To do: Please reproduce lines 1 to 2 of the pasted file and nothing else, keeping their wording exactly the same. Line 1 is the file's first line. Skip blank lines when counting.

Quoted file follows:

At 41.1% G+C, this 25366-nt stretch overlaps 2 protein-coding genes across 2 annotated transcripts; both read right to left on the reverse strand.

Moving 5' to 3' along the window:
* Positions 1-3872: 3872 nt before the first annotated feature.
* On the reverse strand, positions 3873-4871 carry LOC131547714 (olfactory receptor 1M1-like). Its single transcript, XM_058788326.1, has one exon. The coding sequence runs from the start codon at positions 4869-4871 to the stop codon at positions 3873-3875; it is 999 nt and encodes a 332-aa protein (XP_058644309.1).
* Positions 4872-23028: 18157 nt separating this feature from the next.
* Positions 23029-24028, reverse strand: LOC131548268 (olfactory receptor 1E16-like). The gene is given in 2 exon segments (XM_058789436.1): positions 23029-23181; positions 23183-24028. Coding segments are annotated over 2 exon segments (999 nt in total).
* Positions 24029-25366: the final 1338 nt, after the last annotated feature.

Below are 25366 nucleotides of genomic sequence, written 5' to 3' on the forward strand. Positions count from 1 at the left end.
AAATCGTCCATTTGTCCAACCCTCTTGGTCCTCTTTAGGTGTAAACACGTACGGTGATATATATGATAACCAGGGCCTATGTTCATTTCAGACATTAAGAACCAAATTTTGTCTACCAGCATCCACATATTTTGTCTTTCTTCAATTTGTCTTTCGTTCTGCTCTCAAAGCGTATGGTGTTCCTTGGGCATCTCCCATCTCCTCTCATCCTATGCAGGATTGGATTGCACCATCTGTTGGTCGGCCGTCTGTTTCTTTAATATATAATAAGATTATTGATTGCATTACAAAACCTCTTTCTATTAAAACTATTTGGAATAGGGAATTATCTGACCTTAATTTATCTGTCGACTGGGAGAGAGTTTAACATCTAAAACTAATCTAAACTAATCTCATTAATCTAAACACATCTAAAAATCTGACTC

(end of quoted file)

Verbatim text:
At 41.1% G+C, this 25366-nt stretch overlaps 2 protein-coding genes across 2 annotated transcripts; both read right to left on the reverse strand.

Moving 5' to 3' along the window: